Sunday, May 28, 2006

WaPo Outlook: 'Borderline'

Reading the Washington Post this morning I came across an interesting article in the Outlook section of the paper by Moisés Naím, who is the editor of Foreign Policy magazine and author of "Illicit: How Smugglers, Trafficers, and Copycats are Hijacking the Global Economy." The article discusses what national boundaries are, how they are percieved, how they are dynamic, and how they have changed in the past decade with the explosion of globalization. The point the author is trying to make in the article is, "it's more than just about maps," which is something I agree with. Plus, it also gives me some cred with my colleagues who I talk to about the study of geography and how the discipline is about more than maps. It's a good, quick read if you're into borders. Page B01 in the Outlook section of the Washington Post.

Saturday, May 27, 2006

More MapCruncher

I don't know what it is with me this week and MapCrucher? I can't stop screwing around with it and dropping points and adding maps. I guess I'm hooked? Then again, if I was hooked I'd make a page with my mash up. I guess not. But it is fun! On a happier note than being hooked on a Microsoft product, I'm going to the ESRI UC! See you there. On a bonehead move this morning, half awake and craving a cup of coffee, I jacked up my coffee maker. How? I was dumb enough to grind my beans, then dump them into where the water goes. Doh!

Monday, May 22, 2006

Crunchin' Map Bones

Ok. So, we've all heard and saw the news about Microsoft Research's MapCruncher. Well, on the PLANET we've decided to take it for a whirl. As always, we advocate safety on the job, so we'rekeeping all our fingers out of the Cruncher. Here's our screen shot of the interface. It's pretty easy to understand for a GIS professional. Here we uploaded a PDF map of the US & Canada. We had to register 17 control points to get the map to fit nicely over the Virtual Earth base data. We used state boundary intersections as control points for ease of use. An interesting thing once you lay down your control points is that you can lock them. Then save your mashup as a native .yum file. Once you've done that, it's time to render the mashup, or "Crunchup." When you render the crunchup, you can set the max zoom level. This determines the size of your crunchup file. If you go into the max VE zoom level of 10, in our case, we would have ended up with a 2500MB file! Remember, MapCruncher renders tiles just like the imagery for VE. So your mashup is only big as what you set your max zoom level at. In this case we set it at 6 and we ended up with a 14MB file. Above you can see our final mashup. It's ok. I would be better if there was a transparency setting. Anyway, it's not bad. I'm not a VE API guru, but if I was, this would be good if I had a website and wanted to try a few things.

Tuesday, May 16, 2006

I Got My 8 x 10 Glossy!

Ever since my friend went to be the head of Federal Sales at Google Earth I joked with him that he needed to get me an 8 x 10 Glossy of Vint Cerf. Well, today's mail brought the fruition of our little joke. I received the 8 x 10 glossy of Vint, and nonetheless signed. Ahh, I need to take a picture of the faces of my collegues at work when I post the picture up in my cube. I'll be the coolest GIS geek on the Planet. So, who should the next glossy be of?

Monday, May 08, 2006

Metaverse! Metaverse! Metaverse!

Damn, people! The Metaverse is catching on like wildfire. I guess we can chalk it up as another thing a geographer created.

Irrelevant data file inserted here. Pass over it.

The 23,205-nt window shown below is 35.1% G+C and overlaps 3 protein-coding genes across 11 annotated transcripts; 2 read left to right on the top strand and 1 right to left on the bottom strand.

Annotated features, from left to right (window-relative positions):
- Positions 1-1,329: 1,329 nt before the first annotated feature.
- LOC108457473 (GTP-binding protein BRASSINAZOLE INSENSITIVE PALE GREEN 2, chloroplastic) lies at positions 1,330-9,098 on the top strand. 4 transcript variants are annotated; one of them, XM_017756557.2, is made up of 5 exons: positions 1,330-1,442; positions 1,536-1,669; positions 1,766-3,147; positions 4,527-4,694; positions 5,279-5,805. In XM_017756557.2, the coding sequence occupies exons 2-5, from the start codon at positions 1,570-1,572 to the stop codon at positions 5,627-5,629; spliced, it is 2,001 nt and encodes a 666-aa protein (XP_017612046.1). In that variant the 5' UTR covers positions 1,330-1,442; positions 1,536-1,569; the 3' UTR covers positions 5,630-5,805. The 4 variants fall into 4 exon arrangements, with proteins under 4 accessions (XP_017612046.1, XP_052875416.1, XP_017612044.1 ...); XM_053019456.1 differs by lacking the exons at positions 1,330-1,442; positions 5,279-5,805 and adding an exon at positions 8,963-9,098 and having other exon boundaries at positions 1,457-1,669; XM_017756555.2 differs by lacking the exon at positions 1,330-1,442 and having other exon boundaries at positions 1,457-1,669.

Mini-GeoBlogger Meet Up

I just got back from dinner with Jeremey from Mapdex and Matt from "Let's Push Things Forward." What a great bunch of guys who are a part of an even better group of people: geobloggers. I usually like to talk to a number of you out there. If I haven't, I'm sorry. But I highly recommend that you get together at conferences and on trips when you're out and about. It makes being a part of the geoblogging community something special.

Wednesday, May 03, 2006

No Blogging Tonight. . .

. . . Commando is airing on Spike. So much for the 'World Brain.'

Mapping the 'World Brain'

Believe it, or not, I actually referred to the Internet as the "World Brain" in a meeting this week. God! I've geeked out. Actually, I was talking to some researchers this week about quantatative analysis of the bloggospere and I brough up the reference, because as I keep going along this path of learning about social networks, societies, and semantics I see a pattern similar to the self organization of cells and biological entities. Especially, between images and research of the human brain itself and the Internet. Hence, "World Brain." Anyway, some of the researchers I spoke with said the "World Brain" isn't mature enough to quantify yet. I noted that it may never be. If the Internet and the bloggosphere are really like a brain, you can map the connections, but each experience in the brain is dynamically stored. There is no linear way to easily measure what someone is thinking otherwise, the CIA would have figured it out years ago and tin foil hats would all be the fashion today. This conversation brings me back to my noon-time geek-out sessions at NASA about processes of the brain. One of the researchers there, who is actually a real rocket scientist, noted that he read something about the brain working the quantile level. Or, I think, something about all the chemical and electric make up of how our brains works is based on quantum physics. I can't remember, but it has stuck with me for about three years now. So, I'm thinking of how biology scales into the small scale of the Internet and how to map it. I just wish I could get a PhD out of this hobby?